This area is known for its connections to art and literature, as well as hosting some impressive architecture like the Palais de Luxembourg. It’s on the more expensive side, and appeals to those interested in culture.
Start at Metro stop St-Germain-des-Prés (line 4), and admire the church immediately beside you, Eglise de Saint-Germain-des-Prés. It dates from the 6th century, when it was erected by Childebert, the son of the first King of France, Clovis. The tomb of René Descartes, famous mathematician and logician, can be found in its side chapels.
If you’re in the mood for something sweet, pick up a traditional waffle or crêpe at the stand right outside the Metro entrance – it has a long established reputation for delivering cheap, sugary pleasure. If you’re looking for something more lux, head straight down rue Bonaparte towards Ladurée’s, a famous patisserie and tea salon that’s been around since 1861. It’s especially known for its macarons, though the cakes are delicious as well, but prices start at 2.50 for a mini-macaron and around 6 euros for the cheapest cake. That’s at take-away prices, too!
If money doesn’t concern you too much, and you want to relive the lives of famous authors, look across the street from the church to find the first of the three cafes patronised by long-gone intellectuals. Les Deux Magots is particularly known for playing host to Rimbaud, Picasso and Hemingway, while Café des Flores right next door was the favourite of luminaries such as Apollinaire, Sartre, Simone de Beauvoir and Trotsky. Each café lays claim to particular known names, but in fact the writers and thinkers generally frequented both businesses. They serve traditional French café fare, such as chocolat chaud a l’ancienne, but beware: a simple espresso starts at around 4 to 5 euros. Just across the road, the Lipp brasserie was also part of the handful of establishments beloved by the artists. Founded by an Alsatian couple, it was known for its food from that region – think sauerkraut, remoulade and beer – and now is famous for its excellent mille-feuille.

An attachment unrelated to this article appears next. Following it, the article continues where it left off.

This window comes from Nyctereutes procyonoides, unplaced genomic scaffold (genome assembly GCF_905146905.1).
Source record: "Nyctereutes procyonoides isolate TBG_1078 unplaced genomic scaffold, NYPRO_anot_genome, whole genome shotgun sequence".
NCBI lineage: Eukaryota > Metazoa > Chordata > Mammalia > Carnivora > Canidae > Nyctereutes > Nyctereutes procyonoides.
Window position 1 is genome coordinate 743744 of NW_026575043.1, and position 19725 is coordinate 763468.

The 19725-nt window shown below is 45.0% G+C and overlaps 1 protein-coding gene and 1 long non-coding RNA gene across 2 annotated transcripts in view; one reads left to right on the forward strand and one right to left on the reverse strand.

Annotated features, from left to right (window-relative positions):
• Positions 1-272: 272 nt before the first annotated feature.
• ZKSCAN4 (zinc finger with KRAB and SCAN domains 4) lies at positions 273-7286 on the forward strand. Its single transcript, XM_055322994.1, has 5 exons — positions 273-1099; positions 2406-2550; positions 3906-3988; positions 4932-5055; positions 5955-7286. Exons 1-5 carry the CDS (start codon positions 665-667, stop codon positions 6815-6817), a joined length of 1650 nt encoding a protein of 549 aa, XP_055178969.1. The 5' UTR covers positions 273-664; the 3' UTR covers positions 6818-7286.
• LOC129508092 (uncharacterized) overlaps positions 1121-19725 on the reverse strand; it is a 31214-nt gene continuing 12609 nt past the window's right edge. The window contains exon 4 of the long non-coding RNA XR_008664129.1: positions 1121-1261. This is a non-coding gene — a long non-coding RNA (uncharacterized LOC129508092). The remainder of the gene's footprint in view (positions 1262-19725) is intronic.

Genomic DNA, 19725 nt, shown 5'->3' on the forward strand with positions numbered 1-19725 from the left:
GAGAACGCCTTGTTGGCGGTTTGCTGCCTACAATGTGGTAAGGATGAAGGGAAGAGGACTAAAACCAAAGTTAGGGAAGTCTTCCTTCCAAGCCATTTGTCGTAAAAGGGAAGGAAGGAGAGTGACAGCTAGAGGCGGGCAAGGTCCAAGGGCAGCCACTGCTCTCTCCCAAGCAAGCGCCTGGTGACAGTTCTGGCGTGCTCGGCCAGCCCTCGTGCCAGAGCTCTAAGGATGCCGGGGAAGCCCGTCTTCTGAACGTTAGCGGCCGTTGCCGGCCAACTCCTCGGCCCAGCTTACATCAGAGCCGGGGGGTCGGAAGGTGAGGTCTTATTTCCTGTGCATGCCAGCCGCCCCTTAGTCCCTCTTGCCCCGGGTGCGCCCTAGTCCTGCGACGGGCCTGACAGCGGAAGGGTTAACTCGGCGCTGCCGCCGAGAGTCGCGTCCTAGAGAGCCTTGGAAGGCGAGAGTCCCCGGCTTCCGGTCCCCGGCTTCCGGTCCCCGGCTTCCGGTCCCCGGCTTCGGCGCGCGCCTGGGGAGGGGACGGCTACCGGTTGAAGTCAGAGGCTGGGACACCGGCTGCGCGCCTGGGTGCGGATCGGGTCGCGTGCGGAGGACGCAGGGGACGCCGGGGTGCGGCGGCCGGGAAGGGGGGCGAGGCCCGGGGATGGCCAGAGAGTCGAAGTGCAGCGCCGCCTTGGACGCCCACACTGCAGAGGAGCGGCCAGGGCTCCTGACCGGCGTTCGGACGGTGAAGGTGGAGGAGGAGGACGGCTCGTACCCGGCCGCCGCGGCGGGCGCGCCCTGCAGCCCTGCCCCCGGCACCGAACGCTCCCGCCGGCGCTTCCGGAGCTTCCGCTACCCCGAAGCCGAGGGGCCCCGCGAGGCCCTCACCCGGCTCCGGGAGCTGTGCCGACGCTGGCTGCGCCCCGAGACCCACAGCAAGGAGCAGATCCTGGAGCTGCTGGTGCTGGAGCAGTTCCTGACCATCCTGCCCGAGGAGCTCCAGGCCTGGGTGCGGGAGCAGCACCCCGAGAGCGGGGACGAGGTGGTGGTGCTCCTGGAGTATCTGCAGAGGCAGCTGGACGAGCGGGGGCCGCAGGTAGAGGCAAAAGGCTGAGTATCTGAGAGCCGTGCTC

Moving eastwards along the Boulevard St Germain, you can take a left turn at Rue de l’Echaude to seek out the National Museum of Eugeune Delacroix, the famous painter. While it doesn’t have many of his famous works, it’s interesting to see his studio and house (and free for EU residents under 26), chosen specifically for its proximity to Eglise de Saint-Sulplice, where he painted one of the chapels. That’s worth a visit too, and is a short walk down the same rue Boneparte that leads to Laduree’s, but in the southerly direction.
Keep heading down the Boulevard if your stomach’s rumbling now, and just a few steps down Rue de l’Ancienne Comedie on your left, you can peek at the marvellous creations at Éclair de Genie, which features éclairs with fillings and toppings a little beyond the regular chocolate pastry cream. Le Procope, which holds the title of the oldest restaurant in Paris, is just before it.
Alternatively, turn right at rue de l’Odeon and walk towards the imposing Odeon Theatre. Behind it, you’ll find the Palais de Luxembourg and its famous adjoining gardens, which feature large basins used for toy sailing boats in summer and plenty of people, both locals and tourists, whenever the sun is out. The palace was built by the Italian wife of King Henry IV, Marie de Medici, after her husband died and is modelled on a palace from Marie’s native Florence. Now, the building is the seat of the French Senate, and the former orangery has become the Musée de Luxembourg which holds regular art exhibitions. The Boulevard Saint-Michel, so named for the huge decorative fountain found at its northern end, marks the end of 6th arrondissement, and the beginning of the Latin Quarter.